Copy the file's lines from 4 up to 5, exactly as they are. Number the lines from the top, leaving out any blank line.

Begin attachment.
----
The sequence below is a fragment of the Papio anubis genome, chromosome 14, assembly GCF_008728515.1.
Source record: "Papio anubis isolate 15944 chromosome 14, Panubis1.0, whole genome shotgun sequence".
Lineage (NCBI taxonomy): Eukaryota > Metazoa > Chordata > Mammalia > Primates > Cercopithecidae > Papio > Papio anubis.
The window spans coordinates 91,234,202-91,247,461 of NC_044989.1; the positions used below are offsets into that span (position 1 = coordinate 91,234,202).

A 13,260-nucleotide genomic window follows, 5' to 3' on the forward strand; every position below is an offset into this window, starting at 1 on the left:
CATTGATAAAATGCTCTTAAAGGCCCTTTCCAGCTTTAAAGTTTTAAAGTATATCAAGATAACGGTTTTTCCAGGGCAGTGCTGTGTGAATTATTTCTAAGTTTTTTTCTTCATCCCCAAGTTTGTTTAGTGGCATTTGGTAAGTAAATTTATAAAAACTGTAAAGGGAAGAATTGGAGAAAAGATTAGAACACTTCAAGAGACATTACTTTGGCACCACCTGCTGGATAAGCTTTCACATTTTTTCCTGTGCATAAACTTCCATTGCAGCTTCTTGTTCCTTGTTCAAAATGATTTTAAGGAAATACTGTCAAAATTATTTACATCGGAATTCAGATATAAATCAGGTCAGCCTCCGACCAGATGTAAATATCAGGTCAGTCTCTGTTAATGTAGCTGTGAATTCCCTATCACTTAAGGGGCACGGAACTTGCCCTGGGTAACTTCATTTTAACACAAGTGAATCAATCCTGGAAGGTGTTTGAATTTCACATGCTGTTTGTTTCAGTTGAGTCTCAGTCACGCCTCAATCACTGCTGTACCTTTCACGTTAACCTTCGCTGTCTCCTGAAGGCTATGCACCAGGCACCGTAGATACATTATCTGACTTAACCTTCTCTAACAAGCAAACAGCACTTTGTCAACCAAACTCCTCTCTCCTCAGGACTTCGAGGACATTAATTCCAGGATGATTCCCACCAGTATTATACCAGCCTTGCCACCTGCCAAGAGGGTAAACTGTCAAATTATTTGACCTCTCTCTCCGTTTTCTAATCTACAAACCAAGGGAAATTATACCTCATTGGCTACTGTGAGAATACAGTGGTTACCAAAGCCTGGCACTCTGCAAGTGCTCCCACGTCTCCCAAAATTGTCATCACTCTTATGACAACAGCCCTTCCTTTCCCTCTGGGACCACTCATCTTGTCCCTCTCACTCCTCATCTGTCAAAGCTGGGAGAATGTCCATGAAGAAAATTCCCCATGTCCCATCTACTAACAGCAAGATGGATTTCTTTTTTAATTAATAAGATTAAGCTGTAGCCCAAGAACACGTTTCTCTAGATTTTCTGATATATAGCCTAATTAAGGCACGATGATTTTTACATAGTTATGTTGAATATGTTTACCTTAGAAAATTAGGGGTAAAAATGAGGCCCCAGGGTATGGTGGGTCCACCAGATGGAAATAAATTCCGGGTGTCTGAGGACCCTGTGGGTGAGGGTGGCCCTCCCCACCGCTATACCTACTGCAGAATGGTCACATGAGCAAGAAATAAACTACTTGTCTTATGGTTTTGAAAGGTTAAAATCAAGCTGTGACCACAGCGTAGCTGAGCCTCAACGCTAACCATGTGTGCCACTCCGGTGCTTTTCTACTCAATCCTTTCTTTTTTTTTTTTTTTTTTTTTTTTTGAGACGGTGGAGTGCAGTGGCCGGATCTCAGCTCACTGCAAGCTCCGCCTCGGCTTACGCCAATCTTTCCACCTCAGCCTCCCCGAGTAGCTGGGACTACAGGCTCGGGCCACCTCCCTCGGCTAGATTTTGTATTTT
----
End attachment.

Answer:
The window spans coordinates 91,234,202-91,247,461 of NC_044989.1; the positions used below are offsets into that span (position 1 = coordinate 91,234,202).

A 13,260-nucleotide genomic window follows, 5' to 3' on the forward strand; every position below is an offset into this window, starting at 1 on the left: